Broadening Cultural Horizons in Animation

The Book of Life
Illustration by Sarah Crawley

Only recently has the movie industry begun to move away from making yet another adaptation of Shakespeare or a classical European fairytale such as “Cinderella”. However, even with the upcoming release of Disney’s live action Beauty and the Beast starring Emma Watson, or the recent Macbeth with Michael Fassbender, there’s still a long way to go before other cultures, with their traditions and folktales, get the attention they deserve.

Despite the rather high ratings, Guillermo del Toro’s 2014 animated masterpiece The Book of Life remains in the shadows. One reason might be the fact that it isn’t Disney, but rather Twentieth Century Fox, which released the movie, and the lack of a rather greedy franchise (hello, Frozen) means the movie will reach a smaller audience. So why exactly should one watch it?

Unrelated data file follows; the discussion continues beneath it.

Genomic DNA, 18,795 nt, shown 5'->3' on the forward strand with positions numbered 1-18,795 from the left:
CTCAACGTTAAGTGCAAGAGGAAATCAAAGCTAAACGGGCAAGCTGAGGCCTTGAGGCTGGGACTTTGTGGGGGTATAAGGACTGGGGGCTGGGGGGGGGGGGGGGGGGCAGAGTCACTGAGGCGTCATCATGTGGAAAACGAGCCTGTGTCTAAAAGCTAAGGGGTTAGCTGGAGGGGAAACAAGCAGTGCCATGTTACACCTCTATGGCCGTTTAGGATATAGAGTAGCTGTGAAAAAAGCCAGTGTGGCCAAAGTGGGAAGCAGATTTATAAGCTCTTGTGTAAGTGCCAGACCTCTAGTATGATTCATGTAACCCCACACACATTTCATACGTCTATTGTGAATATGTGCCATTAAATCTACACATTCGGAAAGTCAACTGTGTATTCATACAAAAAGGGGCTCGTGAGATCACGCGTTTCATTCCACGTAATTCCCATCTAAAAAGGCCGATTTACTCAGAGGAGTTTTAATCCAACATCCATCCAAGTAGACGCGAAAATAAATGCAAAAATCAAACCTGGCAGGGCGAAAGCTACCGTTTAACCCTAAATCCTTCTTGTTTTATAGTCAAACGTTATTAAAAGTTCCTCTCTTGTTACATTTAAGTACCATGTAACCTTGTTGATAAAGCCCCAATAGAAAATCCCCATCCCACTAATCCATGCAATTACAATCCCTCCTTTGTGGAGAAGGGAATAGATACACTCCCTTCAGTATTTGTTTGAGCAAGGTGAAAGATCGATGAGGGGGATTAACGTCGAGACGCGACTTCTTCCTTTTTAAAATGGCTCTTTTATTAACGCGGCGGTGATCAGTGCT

The movie begins with a group of troublemaking children who are dropped off at a museum, and are taken by the museum guide, Mary Beth, on an alternative sort of tour. Led into a colourful room filled with sugar skulls and food, they listen to the story of “The Book of Life” and the town of San Angel. According to Mexican folklore, the afterlife is divided into two worlds: the Land of the Remembered, ruled by the beautiful and kind La Muerte, and the Land of the Forgotten, ruled by the cunning and bored Xibalba. On one particular Day of the Dead, a Mexican holiday which falls on the second of November annually, they come up to the human world where Xibalba complains of how tired he is of ruling over the gray and dreary Land of the Forgotten. After spotting three children, Manolo, Joaquin, and Maria, the two gods make a wager on which of the two boys will marry Maria. The winner gets to rule the Land of the Remembered.